Lübbecke’s counter-claim that “big data saves lives” is emotionally manipulative and unsupported by any evidence he puts forth. The antithesis Davenport sets up between “data and analytics” on the one hand and “unaided human intuition” on the other is a dangerously misleading simplification that wrongly conflates intuitive knowledge with arbitrary subjectivity. Davenport also fails to account for the fact that data compilation and analysis is performed by human beings and is therefore neither automatic nor objective. As philosopher Michael Polanyi thoughtfully characterized tacit knowledge, “we can know more than we can tell.” Polanyi’s point remains true no matter how many zetabytes of storage and petaflops of processing power one has at one’s disposal.

Quantitative analysis of data has been central to what we’ve come to call science since well before the word “science” existed.

Quantitative analysis of data has been central to what we’ve come to call science since well before the word “science” existed. Babylonian astronomers gathered data about solar eclipses 2600 years ago, and used that data to predict future eclipses. As science and technology have evolved over the millennia, so too have tools for gathering data and for analyzing it. Many of those tools are invaluable to the scientific endeavor. Adherents, like Lübbecke and Davenport, to the church of big data, fail to see what legal scholar Julie Cohen points out: “Big Data is the ultimate expression of a mode of rationality that equates information with truth and more information with more truth, and that denies the possibility that information processing designed simply to identify ‘patterns’ might be systematically infused with a particular ideology.” My attempt is to interrogate that ideology, not to deny that the creation and analysis of quantitative data is a necessary part of science.

More: Here are the dangers of big data.

A close reading of the examples Lübbecke puts forth to illustrate the life-saving potential of Big Data illustrate the hollowness of Davenport’s claim that “at the core of analytical decision-making is not soft fad, but hard science.” Lübbecke cites polio vaccination campaigns as an “outstanding example of the way that Big Data saves lives.” His evidence is a paper co-authored by scientists at the Centers for Disease Control (CDC), but his reading conflates the very real ability of vaccines to save lives with the life-saving ability of convoluted analytical techniques about how effective vaccines are. The relevant question is the virtue of analytical techniques about how vaccines ought to be optimally applied, not the virtue of the vaccines themselves.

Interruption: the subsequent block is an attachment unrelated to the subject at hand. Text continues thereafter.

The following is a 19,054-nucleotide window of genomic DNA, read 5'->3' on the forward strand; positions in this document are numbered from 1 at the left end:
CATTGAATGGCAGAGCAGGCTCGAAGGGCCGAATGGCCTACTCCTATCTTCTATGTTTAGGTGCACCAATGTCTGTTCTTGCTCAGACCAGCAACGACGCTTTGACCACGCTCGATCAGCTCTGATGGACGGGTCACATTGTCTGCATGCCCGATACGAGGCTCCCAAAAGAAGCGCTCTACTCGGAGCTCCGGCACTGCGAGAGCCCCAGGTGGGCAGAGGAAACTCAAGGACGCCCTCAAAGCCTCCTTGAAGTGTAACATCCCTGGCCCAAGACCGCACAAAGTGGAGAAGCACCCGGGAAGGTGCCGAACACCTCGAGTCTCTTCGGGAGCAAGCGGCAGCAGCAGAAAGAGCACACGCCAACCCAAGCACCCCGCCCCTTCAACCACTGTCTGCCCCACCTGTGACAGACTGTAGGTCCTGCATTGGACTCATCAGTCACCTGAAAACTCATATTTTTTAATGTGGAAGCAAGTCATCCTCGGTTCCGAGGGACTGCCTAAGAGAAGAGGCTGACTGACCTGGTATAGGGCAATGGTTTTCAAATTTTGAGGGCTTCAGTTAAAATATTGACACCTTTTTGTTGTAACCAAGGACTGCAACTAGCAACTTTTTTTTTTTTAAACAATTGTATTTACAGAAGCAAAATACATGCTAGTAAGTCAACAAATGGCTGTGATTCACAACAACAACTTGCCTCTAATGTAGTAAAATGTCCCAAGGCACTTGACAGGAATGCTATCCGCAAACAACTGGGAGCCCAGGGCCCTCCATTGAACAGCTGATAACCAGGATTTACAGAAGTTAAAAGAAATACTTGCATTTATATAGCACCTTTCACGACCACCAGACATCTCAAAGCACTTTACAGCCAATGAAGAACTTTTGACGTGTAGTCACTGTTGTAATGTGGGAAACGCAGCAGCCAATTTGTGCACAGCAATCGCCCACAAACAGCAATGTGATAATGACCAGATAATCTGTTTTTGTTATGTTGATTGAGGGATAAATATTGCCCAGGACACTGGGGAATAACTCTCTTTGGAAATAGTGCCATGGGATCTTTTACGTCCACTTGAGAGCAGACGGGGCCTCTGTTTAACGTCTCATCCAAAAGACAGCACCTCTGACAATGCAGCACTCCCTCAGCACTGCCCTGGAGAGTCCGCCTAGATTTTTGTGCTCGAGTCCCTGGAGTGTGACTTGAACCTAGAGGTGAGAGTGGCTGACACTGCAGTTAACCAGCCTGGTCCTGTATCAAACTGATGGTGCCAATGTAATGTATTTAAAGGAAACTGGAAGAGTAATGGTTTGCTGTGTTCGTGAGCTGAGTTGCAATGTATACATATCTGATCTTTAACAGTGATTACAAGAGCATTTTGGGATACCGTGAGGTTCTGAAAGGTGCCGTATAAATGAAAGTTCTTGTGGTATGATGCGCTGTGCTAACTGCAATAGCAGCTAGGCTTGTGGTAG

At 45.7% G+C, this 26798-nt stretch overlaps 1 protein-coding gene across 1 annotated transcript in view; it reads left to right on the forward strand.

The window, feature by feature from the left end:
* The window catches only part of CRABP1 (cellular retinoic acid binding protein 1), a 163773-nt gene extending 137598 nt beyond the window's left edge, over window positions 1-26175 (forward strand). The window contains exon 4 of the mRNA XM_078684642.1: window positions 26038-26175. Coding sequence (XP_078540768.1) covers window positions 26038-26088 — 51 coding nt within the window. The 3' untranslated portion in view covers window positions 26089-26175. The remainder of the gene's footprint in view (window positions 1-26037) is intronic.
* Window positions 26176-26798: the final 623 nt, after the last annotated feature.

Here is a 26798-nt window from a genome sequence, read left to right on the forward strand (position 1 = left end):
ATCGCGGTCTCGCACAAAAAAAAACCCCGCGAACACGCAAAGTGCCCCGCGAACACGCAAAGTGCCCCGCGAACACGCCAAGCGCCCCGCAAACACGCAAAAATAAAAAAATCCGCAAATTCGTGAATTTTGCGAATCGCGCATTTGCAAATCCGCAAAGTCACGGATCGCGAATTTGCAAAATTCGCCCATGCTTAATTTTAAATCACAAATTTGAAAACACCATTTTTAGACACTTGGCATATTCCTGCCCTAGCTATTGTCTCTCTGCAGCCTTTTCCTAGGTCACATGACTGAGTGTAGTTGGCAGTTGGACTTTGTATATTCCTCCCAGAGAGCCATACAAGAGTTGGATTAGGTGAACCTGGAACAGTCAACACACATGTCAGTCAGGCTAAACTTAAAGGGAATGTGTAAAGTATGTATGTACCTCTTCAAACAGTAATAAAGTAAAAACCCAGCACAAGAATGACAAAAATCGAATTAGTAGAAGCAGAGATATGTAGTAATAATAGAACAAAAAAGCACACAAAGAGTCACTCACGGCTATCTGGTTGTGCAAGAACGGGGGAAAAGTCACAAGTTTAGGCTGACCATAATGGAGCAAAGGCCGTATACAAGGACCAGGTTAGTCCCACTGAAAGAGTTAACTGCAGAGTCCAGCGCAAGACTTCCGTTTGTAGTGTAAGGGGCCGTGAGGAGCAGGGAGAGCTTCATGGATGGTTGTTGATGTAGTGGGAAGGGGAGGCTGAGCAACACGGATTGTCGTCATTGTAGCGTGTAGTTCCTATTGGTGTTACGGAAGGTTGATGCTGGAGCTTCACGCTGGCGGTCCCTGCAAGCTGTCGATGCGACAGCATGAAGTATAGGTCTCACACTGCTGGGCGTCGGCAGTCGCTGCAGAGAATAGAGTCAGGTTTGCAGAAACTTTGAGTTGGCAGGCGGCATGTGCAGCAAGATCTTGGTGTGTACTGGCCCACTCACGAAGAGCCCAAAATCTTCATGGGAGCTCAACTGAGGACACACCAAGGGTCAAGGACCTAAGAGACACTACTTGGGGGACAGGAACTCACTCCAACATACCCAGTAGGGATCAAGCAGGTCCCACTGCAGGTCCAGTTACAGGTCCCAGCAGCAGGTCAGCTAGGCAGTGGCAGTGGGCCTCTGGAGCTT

The CDC paper concludes that “sustained intense immunization efforts” are better than “wavering commitments” to immunization. I don’t doubt this is true enough. Common sense would dictate that sustained efforts are better than wavering commitments. But what value does data-driven analysis add to this proposition? Analytic techniques, Lübbecke points out, yield the claim that the Global Polio Eradication initiative (GPEI) has and will save between $40 and $50 billion from 1988 to 2035, and that Vitamin A delivered along with polio vaccines accounts for a further savings of between $17 billion and $90 billion.

Do the numbers $17-90 billion tell us anything that the words “lots of money” do not? The CDC journal article goes on to quote the director of Rotary International’s anti-polio campaign: “We regularly use the $40–50 billion estimate of net benefits of the GPEI as we raise funds to finish polio eradication.” This goes to the point I was trying to make in the original piece. It’s not that anyone should really have confidence that the polio eradication campaign saved $45 billion +/- $5 billion. It’s that saying so is an effective fundraising technique. Pretending that a range of $17-90 billion conveys more information than “a lot of money” is where an uncritical acceptance of the virtue of data goes off the rails.

Lübbecke is correct in his generic call for careful analysis; but he doesn’t follow through on his own prescription.

It’s simply a category mistake to attempt to come up with a specific number for the economic impact of polio eradication. It is not as if there is some accurate figure, say $47,253,238,334, which more sophisticated methodology will allow us to pin down. No such number exists, and all the economists in all the business schools can’t reliably find it. A world in which fewer people die of polio is a different world and, I would argue, a better one. The true case for vaccination is a moral one that rests on lives saved and people saved from the ravages of polio, not on a dollar figure of benefit to the economy.

However, the polio example isn’t as laughable as Lübbecke’s other example purporting to demonstrate the life-saving benefits of big data: a blog post by Edward Kaplan of Yale that discusses a business-school study of the number of “counterterror agents” the US needs. Lübbecke endorses the model that Kaplan uses, in which the “number of counterterror agents drives the rate with which [terrorist] plots are detected.” But Kaplan’s model is ludicrously oversimplified. He doesn’t clearly define who “counterterror agents” are. Do police officers, DEA agents, and bureaucrats with the Department of Homeland Security count? Do customs agents? Do US Marshals?